Other legal objections – such as one brought by the Australian Conservation Foundation against the Adani mine – have taken a different tack. They’ve sought to show the carbon emissions resulting from burning coal from a mine would harm a matter of national environmental significance.
The ACF argued the Adani mine was inconsistent with Australia’s international obligations to protect the Great Barrier Reef. But the challenge was unsuccessful.
Such arguments are difficult to run. That’s partly because they string together a number of causal links. In other words, they rest on the assumption that one action is definitively responsible for another, and so on down the chain.
Such links may be possible to show in cases such as the Palmer mine, when a development is close to the coast and its direct operation might pollute waterways. But it’s harder to show that coal from a single mine, burnt by a third party, will damage the Great Barrier Reef.
Read more: ‘This case has made legal history’: young Australians just won a human rights case against an enormous coal mine
Room for hope
Plibersek’s decision is unlikely to set a precedent for federal mine approvals.
The EPBC Act could, in theory, be strengthened to give the minister more power to reject a proposal on climate grounds. But unfortunately, the Albanese government’s promised reforms of the law fail to do so.
First, the reforms failed to include a “climate trigger” – a mechanism by which development proposals are not approved unless their climate impact has been considered.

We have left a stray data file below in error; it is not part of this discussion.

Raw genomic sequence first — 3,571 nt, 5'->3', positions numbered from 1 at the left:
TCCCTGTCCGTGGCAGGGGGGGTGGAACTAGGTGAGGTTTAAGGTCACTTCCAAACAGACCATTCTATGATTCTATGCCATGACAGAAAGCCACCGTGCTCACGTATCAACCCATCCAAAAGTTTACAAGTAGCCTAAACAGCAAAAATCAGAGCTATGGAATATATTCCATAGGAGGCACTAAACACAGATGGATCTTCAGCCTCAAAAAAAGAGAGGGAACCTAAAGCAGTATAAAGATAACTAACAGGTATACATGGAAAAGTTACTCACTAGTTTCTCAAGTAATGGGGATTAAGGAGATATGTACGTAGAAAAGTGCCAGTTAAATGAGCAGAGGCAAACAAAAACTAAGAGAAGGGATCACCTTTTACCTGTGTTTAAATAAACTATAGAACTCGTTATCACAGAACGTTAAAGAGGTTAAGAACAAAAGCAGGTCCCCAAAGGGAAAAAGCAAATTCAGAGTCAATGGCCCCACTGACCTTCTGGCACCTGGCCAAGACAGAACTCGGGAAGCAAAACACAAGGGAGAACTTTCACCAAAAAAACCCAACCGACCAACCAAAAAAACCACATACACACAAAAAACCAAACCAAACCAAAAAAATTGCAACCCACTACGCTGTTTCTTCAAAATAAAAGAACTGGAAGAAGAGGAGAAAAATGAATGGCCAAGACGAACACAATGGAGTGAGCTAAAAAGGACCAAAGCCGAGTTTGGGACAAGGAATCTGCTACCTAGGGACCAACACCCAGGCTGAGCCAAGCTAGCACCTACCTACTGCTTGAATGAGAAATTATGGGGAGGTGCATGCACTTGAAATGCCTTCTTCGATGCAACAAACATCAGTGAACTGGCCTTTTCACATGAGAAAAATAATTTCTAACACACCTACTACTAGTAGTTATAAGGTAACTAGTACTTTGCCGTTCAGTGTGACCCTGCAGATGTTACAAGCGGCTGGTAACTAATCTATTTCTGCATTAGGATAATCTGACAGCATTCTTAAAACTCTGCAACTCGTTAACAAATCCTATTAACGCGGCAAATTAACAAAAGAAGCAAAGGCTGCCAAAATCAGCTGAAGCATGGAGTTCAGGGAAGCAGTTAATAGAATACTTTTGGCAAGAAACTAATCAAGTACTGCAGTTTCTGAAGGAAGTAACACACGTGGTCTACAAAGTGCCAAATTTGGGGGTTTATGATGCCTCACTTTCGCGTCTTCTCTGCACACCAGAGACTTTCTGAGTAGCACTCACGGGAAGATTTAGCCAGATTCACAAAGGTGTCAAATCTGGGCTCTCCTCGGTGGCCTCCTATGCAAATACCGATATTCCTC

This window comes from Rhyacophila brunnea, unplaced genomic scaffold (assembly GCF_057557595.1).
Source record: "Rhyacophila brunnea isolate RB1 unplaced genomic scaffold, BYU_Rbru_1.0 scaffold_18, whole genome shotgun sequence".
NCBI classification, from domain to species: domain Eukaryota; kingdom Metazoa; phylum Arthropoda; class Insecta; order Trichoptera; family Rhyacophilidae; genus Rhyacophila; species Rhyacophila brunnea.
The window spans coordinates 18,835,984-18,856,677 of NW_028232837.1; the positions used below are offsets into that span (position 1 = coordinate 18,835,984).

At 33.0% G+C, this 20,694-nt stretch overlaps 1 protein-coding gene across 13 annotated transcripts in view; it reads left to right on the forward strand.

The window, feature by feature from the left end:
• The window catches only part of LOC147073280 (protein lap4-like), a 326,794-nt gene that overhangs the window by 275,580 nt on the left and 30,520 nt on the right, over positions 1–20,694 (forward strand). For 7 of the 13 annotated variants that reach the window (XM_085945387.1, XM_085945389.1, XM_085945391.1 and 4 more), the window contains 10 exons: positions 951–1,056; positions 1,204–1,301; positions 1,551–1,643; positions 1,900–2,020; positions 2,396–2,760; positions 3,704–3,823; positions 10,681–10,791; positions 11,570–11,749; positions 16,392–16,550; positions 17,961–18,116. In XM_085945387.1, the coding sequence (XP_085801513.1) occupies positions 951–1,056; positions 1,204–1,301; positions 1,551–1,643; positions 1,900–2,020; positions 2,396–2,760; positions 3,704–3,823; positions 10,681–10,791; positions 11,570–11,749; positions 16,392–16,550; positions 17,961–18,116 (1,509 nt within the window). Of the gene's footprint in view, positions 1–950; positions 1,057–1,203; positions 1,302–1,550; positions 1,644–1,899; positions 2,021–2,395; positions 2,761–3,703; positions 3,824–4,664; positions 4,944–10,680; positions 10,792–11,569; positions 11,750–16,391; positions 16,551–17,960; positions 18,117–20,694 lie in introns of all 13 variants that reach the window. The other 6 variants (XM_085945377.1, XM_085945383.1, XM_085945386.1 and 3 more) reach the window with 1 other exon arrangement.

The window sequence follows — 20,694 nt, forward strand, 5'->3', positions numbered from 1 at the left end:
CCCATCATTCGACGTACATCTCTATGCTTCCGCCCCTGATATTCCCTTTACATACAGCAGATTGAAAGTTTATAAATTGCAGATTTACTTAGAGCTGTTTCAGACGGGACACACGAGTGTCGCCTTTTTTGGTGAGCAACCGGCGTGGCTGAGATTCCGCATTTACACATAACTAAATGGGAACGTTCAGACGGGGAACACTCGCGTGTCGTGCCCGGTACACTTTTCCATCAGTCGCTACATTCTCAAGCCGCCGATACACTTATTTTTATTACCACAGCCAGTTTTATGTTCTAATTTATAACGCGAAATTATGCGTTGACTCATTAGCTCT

Second, the reforms fail to make so-called “scope 3 emissions” a mandatory consideration in environmental approvals. These types of emissions are produced indirectly – such as when a company’s coal is burned for energy.
There is room for hope, however. The federal government’s Climate Change Act enshrines in law Australia’s goal of reaching net-zero emissions by 2050. Under this policy position, the approval of large coal mines will become increasingly difficult to reconcile.
And in recent years, some state courts have been convinced by causal arguments linking mines to climate change. So future federal decisions are unlikely to be immune from further challenge.
Read more: Labor has introduced its controversial climate bill to parliament. Here’s how to give it real teeth
What’s next for Clive Palmer?
Plibersek’s decision comes during a bad few months for Palmer. In November last year, Queensland’s Land Court recommended Palmer’s proposed Waratah coal project in Queensland also be rejected due to its likely contribution to climate change, and subsequent erosion of human rights.
Palmer can seek a judicial review of the latest decision. But success would rest on whether it could be shown Plibersek’s decision involved a legal error. These types of challenges are notoriously difficult – so there’s a good chance this proposed mine has reached the end of the road.
Read more: Today’s disappointing federal court decision undoes 20 years of climate litigation progress in Australia
Justine Bell-James receives funding from the Australian Research Council and the National Environmental Science Program.